Religious freedom? Eagle feather allowed in California graduation
A Native American student sued to wear an eagle feather to his high school graduation - and the California school district backed down.
San Francisco — A Native American student who sued his California school district because it refused to let him wear an eagle feather to his high school graduation will be able to wear the sacred item after all.
Attorneys for Christian Titman and officials with Clovis Unified School District reached an agreement Tuesday night allowing him to wear the feather, said Rebecca Farmer, a spokeswoman for the American Civil Liberties Union of Northern California, one of the groups representing the 18-year-old student. She provided no other details.
Earlier Tuesday, a judge suggested the two parties try to reach a resolution.
His lawyers had argued in court that the student's rights to freedom of expression and religion in the state constitution were being violated.
Titman, a member of the Pit River Tribe, said he wants to attach the 5-inch feather he received from his father to the tassel on his cap at the Clovis High School ceremony set for Thursday. Clovis is about 10 miles northeast of Fresno.
He wants to mark his achievement and honor his Native American heritage, according to the lawsuit filed in state court Monday. The tribe considers eagle feathers sacred and symbolic of a significant accomplishment.
"The district's refusal to allow a small symbol of religious expression during the graduation ceremony is a misunderstanding of both the spirit and the letter of the law," Novella Coleman, a staff attorney with the American Civil Liberties Union, argued. "The implication that an eagle feather with religious significance is unacceptable or disruptive signals a deep disrespect from the district."
In a letter to Titman's attorneys, Superintendent Janet Young said the district has a strict graduation dress code intended to show "respect for the formality of the graduation ceremony, unity of the graduating class, and also to avoid disruption of the graduation ceremonies that would likely occur if students were allowed to alter or add on to their graduation cap and gown."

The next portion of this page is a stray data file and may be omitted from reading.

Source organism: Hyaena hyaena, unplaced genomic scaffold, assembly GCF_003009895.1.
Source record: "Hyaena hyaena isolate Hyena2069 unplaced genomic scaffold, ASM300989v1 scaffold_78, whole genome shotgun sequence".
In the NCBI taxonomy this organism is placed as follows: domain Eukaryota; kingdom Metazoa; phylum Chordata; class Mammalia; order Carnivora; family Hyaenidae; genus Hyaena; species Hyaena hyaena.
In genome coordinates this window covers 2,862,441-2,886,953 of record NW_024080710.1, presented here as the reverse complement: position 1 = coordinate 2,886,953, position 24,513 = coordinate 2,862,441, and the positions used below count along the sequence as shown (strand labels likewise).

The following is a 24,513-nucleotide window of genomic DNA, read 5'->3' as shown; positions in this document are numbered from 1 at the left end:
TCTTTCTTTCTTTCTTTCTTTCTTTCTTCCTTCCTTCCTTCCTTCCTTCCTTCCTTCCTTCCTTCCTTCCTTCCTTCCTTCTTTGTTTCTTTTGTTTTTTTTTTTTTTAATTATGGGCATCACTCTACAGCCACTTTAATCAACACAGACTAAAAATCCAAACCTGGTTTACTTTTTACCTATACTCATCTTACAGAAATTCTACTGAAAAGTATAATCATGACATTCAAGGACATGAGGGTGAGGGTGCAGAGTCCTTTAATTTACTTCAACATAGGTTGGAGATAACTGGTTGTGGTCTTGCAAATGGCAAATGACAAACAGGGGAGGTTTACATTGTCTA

The district previously refused to allow stoles, leis, rosaries and necklaces on graduation caps and gowns, and its dress code is neutral to any religion, Young said. Titman could wear the eagle feather after the ceremony and take photos with the principal, she said.
The issue of whether Native American students can wear eagle feathers at graduation has come up in other school districts in the country. Last month, a federal judge in Tulsa, Oklahoma, ruled an American Indian student couldn't wear an eagle feather on her graduation cap.
U.S. District Court Chief Judge Gregory Frizzell said the school's policy of prohibiting all decorations on graduation caps did not violate the U.S. Constitution's right to exercise religion freely because it was religion-neutral and applied generally. The school also had a legitimate interest in maintaining the formality of the graduation ceremony and in demonstrating the unity of the graduating class, the judge said. He rejected the student's freedom of speech argument.
The U.S. Supreme Court has held that under the Constitution, governments don't have to make exceptions to religiously neutral laws that are applied generally, said Aaron Caplan, a constitutional law expert at Loyola Law School in Los Angeles. But the issue has not been resolved by the California Supreme Court under the state's constitution, under which Titman is bringing his lawsuit, Caplan said.
The California Constitution guarantees free exercise and enjoyment of religion, but not if it would lead to actions that are "licentious" or inconsistent with peace or safety. That would seem to favor Titman's argument that he has a right to wear the eagle feather, Caplan said.
"If you look at the actual language of the California constitution, it says the practice of religion is guaranteed, and then says you don’t have a religious right to engage in practices that are licentious or bad for peace or the safety of the state.... It seems to me that the right way to interpret the California constitution is to say that, in general, free exercise [of religion] is guaranteed," he adds. "It's not like he’s asking to do anything that’s going to cause a problem."
Associated Press writer Olga R. Rodriguez contributed to this story.